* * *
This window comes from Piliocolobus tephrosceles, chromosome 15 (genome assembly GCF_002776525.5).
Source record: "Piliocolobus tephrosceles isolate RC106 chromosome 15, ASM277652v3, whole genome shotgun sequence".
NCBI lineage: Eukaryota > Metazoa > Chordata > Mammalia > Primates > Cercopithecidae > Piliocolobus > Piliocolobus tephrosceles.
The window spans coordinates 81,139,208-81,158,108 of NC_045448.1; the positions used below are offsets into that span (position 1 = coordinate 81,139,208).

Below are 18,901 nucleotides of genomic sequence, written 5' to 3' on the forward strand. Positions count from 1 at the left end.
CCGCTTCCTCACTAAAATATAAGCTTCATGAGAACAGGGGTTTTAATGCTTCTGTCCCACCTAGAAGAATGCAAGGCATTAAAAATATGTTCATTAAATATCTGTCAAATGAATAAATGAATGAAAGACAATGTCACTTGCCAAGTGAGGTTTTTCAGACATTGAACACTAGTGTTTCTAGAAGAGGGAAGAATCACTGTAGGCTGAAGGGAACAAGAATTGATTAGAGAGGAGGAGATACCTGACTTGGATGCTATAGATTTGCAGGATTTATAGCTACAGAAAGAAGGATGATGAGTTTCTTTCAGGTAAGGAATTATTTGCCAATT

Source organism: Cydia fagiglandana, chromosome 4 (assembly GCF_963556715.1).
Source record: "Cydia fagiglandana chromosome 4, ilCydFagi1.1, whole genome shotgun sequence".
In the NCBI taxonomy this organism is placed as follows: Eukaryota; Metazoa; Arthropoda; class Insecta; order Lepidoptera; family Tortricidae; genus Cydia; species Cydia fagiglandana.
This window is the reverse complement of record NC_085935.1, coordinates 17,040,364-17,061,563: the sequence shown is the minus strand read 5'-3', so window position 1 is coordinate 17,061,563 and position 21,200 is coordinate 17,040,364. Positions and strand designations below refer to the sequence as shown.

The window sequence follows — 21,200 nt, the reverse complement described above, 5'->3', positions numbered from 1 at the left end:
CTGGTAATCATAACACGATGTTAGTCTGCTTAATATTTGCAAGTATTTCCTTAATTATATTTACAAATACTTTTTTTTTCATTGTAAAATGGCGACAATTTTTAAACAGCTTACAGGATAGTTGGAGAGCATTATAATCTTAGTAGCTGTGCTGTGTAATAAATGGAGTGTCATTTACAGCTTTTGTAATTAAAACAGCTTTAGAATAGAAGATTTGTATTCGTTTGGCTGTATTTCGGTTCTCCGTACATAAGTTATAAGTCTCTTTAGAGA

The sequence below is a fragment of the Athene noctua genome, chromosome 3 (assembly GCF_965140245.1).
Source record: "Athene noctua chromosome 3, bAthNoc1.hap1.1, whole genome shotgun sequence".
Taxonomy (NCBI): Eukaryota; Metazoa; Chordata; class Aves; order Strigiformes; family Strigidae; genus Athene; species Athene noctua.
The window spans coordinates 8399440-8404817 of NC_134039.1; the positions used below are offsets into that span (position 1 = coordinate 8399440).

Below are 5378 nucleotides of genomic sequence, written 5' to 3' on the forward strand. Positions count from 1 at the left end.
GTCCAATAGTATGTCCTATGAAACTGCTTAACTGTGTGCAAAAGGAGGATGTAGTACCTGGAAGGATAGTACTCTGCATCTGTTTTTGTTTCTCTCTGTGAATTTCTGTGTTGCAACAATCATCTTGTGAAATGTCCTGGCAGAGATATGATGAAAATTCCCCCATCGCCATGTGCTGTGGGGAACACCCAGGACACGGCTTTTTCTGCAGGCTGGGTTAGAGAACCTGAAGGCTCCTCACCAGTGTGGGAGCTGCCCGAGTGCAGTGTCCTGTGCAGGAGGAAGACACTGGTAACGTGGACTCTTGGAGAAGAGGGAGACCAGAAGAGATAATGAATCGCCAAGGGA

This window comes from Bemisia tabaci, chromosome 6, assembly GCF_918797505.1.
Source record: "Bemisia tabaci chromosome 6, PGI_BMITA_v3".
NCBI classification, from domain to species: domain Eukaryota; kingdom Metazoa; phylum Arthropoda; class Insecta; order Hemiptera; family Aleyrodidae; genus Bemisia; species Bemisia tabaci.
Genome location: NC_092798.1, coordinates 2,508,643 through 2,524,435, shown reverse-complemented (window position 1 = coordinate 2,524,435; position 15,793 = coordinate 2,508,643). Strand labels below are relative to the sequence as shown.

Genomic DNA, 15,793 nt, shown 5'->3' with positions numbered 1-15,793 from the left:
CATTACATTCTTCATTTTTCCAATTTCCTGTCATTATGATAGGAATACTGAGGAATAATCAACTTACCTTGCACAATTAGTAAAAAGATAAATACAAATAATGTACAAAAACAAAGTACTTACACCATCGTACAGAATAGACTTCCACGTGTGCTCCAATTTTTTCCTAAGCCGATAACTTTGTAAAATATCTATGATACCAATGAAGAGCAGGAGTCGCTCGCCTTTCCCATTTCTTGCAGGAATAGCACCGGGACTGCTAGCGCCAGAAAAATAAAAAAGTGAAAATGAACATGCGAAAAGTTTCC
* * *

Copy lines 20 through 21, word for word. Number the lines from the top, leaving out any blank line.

Source record: "Bemisia tabaci chromosome 6, PGI_BMITA_v3".
NCBI classification, from domain to species: domain Eukaryota; kingdom Metazoa; phylum Arthropoda; class Insecta; order Hemiptera; family Aleyrodidae; genus Bemisia; species Bemisia tabaci.